Next to the geranium perhaps the pansy is more universally known among rich and poor than any flower we grow. It is a favorite with all children. "My little boy wants some pansies," we hear continually every spring. And the old boy and girl must be made of queer stuff if they are not fascinated with the pretty faces of the heartsease. A doctor of our city has written some very pretty verses in which he claims that in the varied markings of the pansy he sees the faces of the German, French, English, Scotch, Irish and Italian girl, and other nationalities which 1 forget. He failed to find one that reflected the bronze features of our Poceahontas-likt Indian maiden, the real American girl, although there is every shade of flower and girl from white to sooty black. His verses were too early for him to include the latest American beauties, the Filipino and the brown senorita of the Gem of the Antilles. As there are several types of our American girls he has taken a large pale blue to impersonate the Boston type, and a large, ragged-edged yellow with a black eye for Chicago.

Poets have attended to the pansy thousands of times, and the modern sentimental song writer says: "Only a pansy blossom, only a faded flower." I think this song has something in allusion to a lamented maternal parent. Now did you ever notice, good reader, that the youth who seldom or never works but who holds down a chair in some third-class drinking place all day, where a stray treat or two fall to his lot, and toward closing time a sufficient number of treats have excited his vocal powers and then with a squeak, or a rasp, with sloppy eyes and expression we are edified with a few verses, and it is not a song for the occasion, such as "We won't go home 'till morning," or something appropriate, but it is sure to be something about "dear mother." The gist of the song is sure to be how he loves and cherishes and works for mother, and admonishes all to do likewise. Nothing is said about father, but the motto of the house that this young man staggers home to is: "Do not worry father; mother's working."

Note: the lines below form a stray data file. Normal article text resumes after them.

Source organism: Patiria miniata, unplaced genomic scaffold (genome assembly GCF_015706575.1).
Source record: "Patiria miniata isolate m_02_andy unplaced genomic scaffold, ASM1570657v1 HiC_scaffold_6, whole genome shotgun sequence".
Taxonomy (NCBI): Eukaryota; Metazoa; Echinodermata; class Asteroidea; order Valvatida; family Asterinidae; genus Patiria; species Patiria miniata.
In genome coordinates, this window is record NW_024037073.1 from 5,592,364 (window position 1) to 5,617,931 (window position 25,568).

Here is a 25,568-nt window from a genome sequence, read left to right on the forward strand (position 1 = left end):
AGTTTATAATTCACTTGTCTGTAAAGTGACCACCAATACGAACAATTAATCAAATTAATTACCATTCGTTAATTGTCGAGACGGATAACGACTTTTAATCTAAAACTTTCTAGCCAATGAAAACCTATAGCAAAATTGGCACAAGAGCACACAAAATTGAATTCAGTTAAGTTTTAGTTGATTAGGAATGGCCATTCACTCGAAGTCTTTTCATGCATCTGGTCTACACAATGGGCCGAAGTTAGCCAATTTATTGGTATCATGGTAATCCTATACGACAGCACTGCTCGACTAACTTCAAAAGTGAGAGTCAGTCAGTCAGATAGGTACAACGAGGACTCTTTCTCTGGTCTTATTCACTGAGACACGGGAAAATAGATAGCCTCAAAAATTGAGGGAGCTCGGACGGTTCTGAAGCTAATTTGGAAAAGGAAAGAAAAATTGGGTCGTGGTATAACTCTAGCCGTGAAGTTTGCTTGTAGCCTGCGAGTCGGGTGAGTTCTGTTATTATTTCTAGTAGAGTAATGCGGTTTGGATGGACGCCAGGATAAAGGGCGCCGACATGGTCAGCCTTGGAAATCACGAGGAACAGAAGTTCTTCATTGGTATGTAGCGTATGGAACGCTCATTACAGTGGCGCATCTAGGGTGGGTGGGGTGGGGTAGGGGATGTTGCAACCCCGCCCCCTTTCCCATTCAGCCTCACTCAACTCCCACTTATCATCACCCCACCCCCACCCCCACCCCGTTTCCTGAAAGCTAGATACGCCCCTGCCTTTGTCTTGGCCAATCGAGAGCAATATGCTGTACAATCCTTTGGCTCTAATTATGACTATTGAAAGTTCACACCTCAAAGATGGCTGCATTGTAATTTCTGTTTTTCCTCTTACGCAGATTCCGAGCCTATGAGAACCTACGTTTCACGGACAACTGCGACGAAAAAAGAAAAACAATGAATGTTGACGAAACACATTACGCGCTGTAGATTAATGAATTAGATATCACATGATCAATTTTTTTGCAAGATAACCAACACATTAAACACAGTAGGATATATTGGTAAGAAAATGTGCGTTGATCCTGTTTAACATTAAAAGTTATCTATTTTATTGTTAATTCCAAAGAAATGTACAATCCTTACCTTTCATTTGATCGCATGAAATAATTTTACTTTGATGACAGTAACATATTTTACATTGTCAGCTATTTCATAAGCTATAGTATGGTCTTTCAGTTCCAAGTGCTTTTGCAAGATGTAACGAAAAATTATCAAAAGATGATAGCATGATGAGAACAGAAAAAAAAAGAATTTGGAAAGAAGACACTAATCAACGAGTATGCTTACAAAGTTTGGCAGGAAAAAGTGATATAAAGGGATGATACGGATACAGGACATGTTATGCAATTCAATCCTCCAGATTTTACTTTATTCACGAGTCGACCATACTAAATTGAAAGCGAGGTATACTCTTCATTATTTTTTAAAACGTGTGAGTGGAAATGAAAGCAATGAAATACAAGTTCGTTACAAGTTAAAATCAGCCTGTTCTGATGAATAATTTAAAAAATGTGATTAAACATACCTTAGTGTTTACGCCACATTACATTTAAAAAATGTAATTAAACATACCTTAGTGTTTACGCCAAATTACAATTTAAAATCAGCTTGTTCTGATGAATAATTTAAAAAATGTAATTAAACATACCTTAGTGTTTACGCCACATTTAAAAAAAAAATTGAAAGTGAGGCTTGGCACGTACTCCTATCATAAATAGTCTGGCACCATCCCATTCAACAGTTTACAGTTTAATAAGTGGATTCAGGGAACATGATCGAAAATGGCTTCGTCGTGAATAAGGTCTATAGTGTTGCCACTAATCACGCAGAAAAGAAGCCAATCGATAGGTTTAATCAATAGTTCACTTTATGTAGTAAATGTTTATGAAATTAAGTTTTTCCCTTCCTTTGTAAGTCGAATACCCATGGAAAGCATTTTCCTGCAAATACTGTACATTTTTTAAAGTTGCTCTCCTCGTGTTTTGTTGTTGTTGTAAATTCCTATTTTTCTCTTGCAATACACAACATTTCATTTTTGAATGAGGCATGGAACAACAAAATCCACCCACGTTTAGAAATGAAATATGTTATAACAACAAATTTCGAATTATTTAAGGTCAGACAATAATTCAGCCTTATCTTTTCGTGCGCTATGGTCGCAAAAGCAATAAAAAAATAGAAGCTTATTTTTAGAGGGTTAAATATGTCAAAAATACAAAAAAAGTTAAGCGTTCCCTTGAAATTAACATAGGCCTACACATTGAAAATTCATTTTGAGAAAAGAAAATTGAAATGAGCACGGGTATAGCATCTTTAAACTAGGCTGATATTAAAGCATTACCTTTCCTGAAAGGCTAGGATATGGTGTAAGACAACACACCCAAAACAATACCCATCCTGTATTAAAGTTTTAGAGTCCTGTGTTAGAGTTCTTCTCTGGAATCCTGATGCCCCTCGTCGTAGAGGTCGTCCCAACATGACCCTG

The pansy has been cultivated in the gardens of Europe for ages. If its expressive features could speak it could tell you that its ancestors saw the dreadful deeds of the dark ages, the chivalry but barbarism of the feudal system, the oppression and torture of bigotry, the fight for liberty, the emancipation by education of the masses, and now at the close of this nineteenth century, in this " age of reason" and humanity, you see the humble but free citizen taking home his basket of pansies to make his little garden prettier and to please the children. The cooler climate of Northern Europe is much more favorable for pansies in the summer months than our hot and often dry summers. But I have seen beds of pansies here on the north side of buildings, with the seed pods picked off and an occasional good watering, look fine the entire summer. Whether they last longer than July or not there will always be a demand for them, not only in the cities, but the farmers and residents of our villages buy them for their dooryards and there is where you often see them well taken care of. I have frequently heard Mrs. Buckwheat exclaim, "I guess, Mariah, you didn't wet them 'ere pansies last night. I see they be a drupen."